With the new year upon us, we interviewed four industry influencers to share their thoughts on top issues facing physicians and hospital, and the opportunities for their collaboration.
Q: What are the most significant challenges physicians and hospitals faced in 2017?
Larry Kaiser (LK): There are many challenges that we have faced and will continue to face as we move forward through 2018. It remains unclear what will happen in Washington, D.C., especially with the further dismantling of the Affordable Care Act through the elimination of the individual mandate. The lack of the individual mandate will likely result in insurance companies increasing premiums, certainly in the individual market and perhaps in their other products. There will also likely be an increase in the number of those previously insured who will now again be uninsured, thus putting more pressure on providers, especially safety net hospitals.
The proposed cuts to the 340B Drug Discount Program will have a major effect on safety net hospitals, which depend on the revenue that accrues from this program to partially fund their efforts in providing care of the underserved. All hospitals continue to come to grips with increasing expenses, primarily for pharmaceuticals and supplies in addition to increased cost for personnel.
With the continued push from payers, including the federal government, to move care out of the inpatient setting, revenues will continue to decline, thus making expense control that much more critical.
Physicians have had to contend with the implementation of the electronic health record (EHR) that has increased the amount of time spent entering data while they are also being pushed to see more patients. This, as much as any other factor, has contributed significantly to physician burnout, a problem becoming much more prevalent. In addition, physicians continue to face increasing regulatory burdens while seeing reimbursement decline.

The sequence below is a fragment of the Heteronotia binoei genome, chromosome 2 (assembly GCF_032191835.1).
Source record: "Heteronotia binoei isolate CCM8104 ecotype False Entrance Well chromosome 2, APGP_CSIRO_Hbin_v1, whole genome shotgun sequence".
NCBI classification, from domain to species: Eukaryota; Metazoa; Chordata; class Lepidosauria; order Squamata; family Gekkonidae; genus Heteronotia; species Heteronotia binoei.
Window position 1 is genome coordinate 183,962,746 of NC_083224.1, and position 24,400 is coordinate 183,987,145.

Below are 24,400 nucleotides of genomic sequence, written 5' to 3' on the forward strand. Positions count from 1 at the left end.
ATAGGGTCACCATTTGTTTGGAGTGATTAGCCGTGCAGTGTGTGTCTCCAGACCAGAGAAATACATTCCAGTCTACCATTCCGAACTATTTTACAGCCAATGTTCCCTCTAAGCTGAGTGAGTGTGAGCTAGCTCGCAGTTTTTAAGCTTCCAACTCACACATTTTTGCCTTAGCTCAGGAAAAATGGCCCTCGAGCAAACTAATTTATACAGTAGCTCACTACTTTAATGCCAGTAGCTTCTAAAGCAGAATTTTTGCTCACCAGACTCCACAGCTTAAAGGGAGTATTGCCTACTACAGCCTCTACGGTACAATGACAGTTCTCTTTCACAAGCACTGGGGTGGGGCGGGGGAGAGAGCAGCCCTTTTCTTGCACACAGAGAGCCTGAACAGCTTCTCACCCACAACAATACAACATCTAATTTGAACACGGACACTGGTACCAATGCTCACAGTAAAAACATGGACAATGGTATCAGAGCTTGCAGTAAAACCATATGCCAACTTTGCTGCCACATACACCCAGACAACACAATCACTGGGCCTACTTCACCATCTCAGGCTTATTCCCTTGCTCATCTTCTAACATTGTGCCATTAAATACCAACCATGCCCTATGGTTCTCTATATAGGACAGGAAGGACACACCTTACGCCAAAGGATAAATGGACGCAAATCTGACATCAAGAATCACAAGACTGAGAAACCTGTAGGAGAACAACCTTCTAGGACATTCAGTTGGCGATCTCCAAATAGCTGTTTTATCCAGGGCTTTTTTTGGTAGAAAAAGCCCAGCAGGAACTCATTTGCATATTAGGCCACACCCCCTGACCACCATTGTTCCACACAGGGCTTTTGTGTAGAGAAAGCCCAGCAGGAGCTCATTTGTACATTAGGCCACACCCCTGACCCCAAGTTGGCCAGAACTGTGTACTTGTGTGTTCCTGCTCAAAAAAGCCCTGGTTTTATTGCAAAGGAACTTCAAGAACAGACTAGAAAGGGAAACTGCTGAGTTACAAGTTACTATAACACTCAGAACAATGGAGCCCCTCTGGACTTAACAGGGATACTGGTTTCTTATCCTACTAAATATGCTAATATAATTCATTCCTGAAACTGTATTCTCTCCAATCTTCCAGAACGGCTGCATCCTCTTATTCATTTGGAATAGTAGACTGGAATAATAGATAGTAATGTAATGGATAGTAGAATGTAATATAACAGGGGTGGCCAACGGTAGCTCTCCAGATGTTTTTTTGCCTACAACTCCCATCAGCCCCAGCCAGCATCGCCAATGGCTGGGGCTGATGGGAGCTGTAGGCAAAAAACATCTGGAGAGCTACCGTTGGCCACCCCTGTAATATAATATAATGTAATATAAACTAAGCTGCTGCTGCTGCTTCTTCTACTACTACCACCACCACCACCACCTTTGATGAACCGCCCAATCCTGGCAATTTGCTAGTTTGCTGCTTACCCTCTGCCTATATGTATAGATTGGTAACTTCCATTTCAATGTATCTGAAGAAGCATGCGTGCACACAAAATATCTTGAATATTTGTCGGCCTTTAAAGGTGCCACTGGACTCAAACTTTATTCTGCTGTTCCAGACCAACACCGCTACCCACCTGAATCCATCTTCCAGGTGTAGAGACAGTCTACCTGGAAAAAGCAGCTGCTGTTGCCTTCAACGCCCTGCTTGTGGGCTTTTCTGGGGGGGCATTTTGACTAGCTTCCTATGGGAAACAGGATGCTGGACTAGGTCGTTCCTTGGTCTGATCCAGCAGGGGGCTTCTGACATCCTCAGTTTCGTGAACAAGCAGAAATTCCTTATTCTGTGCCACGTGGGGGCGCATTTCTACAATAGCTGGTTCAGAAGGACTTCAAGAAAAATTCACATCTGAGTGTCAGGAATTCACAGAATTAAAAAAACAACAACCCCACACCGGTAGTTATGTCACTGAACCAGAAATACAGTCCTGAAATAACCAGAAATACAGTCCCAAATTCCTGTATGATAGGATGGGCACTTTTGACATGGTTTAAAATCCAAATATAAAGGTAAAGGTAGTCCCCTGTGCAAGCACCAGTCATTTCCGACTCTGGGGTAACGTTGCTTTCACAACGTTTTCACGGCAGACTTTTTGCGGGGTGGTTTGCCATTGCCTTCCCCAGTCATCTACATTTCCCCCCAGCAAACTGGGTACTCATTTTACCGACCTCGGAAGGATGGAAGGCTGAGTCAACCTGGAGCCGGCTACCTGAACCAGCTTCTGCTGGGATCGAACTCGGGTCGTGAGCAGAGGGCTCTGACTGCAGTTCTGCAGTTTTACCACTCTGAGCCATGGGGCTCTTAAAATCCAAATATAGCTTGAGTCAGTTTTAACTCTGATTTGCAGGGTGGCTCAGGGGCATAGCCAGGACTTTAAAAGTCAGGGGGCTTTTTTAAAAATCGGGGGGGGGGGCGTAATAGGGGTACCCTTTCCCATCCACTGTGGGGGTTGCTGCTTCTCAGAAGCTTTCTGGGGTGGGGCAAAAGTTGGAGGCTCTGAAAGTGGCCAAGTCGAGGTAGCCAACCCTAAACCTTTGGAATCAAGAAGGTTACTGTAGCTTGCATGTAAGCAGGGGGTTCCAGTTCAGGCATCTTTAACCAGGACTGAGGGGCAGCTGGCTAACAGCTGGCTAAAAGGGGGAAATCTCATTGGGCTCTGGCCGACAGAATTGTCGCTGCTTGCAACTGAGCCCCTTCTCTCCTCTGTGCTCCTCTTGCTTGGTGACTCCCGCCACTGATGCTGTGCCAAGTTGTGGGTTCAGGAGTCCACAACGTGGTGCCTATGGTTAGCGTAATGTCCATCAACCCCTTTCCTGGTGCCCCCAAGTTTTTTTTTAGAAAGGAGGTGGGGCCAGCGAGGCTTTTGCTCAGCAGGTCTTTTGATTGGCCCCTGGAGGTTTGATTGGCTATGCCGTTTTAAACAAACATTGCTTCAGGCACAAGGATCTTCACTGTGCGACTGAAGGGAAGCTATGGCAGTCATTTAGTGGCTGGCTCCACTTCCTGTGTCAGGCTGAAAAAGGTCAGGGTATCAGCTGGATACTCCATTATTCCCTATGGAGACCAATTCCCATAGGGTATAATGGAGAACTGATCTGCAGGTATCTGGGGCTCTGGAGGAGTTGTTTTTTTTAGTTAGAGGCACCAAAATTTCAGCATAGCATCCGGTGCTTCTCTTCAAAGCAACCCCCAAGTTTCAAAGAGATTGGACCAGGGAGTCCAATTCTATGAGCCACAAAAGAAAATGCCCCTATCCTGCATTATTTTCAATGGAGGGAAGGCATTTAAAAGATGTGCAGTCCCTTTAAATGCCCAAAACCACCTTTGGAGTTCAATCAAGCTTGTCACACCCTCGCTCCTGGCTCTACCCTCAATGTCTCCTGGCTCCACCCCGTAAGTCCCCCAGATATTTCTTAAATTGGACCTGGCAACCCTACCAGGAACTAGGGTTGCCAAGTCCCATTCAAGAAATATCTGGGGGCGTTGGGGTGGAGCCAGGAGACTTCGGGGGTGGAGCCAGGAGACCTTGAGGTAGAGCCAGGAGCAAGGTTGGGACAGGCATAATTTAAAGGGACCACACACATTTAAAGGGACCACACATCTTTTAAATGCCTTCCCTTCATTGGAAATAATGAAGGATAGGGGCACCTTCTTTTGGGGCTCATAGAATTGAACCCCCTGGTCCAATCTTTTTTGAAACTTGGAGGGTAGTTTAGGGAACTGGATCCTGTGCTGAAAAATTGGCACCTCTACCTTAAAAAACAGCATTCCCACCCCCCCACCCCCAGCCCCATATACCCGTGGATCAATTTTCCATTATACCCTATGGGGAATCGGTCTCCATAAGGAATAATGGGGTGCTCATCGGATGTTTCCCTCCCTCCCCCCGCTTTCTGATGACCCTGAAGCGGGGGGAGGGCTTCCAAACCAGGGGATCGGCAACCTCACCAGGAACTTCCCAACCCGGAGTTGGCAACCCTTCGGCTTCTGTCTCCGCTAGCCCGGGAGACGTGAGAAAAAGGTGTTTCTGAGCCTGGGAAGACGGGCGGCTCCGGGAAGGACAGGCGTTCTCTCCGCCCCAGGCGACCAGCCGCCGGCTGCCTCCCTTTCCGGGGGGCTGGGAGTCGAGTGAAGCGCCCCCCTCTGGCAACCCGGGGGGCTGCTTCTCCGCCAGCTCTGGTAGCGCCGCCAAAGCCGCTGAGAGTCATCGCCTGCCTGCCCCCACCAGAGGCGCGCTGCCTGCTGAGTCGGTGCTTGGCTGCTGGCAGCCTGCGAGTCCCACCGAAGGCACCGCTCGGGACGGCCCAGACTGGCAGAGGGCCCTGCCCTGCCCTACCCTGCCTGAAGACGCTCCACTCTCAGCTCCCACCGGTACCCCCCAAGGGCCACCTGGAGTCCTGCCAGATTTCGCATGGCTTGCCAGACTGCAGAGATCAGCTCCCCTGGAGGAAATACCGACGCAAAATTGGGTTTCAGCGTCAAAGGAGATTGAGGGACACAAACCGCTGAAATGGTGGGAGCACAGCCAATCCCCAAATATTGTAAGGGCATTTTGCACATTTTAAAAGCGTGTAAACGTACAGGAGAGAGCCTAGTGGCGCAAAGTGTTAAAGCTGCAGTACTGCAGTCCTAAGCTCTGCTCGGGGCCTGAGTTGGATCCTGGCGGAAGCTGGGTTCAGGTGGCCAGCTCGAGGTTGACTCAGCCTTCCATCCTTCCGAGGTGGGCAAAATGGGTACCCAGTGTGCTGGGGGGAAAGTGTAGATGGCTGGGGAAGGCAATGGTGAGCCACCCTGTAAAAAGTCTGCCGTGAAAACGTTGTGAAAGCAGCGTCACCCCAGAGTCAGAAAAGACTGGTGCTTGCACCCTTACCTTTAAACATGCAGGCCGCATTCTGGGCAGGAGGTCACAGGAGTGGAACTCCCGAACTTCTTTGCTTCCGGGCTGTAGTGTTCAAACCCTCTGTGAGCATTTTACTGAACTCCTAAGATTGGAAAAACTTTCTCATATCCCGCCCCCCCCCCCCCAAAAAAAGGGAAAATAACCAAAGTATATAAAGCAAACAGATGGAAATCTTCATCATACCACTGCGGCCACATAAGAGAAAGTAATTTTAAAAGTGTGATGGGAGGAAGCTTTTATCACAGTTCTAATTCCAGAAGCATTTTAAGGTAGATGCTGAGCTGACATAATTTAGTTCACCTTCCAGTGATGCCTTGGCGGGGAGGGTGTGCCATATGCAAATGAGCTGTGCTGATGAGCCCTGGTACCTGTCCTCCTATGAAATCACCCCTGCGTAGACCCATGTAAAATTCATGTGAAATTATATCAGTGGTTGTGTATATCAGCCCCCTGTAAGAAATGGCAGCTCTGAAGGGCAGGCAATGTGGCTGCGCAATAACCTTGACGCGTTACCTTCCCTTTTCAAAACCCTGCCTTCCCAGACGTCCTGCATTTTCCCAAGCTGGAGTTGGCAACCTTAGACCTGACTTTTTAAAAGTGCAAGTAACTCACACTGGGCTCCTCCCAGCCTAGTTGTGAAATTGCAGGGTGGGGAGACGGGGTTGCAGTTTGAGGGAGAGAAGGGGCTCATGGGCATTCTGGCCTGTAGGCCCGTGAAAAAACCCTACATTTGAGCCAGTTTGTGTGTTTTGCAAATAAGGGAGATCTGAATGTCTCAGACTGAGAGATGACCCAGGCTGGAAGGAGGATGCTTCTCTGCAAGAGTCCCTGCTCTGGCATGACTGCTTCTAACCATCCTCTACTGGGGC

Michael Koehler (MK): The biggest challenges facing both physicians and hospitals concern the changing landscape of health care. There is tremendous uncertainty with the future of reimbursements to providers and health systems with the Affordable Care Act. Physician offices and hospitals are under pressure to practice cost-effective medicine while maintaining the highest quality level of care. Tightening reimbursement strains the practitioner in the office setting to see more people in less time in order to be more productive and maintain their practice revenue at the status quo. Hospitals are trying to find ways to achieve the leanest operation from an overhead standpoint. Everyone is being pushed to deliver more for less without sacrificing quality—which is easier said than done.
James Saxton (JS): One of the most significant challenges we have seen are market forces leading to consolidation—not only in the provider market but also in the payer market. Concurrently with GI practices feeling financial pressure to join a hospital or health system, there is a changing landscape in the payer market. In December, CVS announced its plan to buy Aetna. Locally and regionally, health systems are creating dual roles as both payer and provider.
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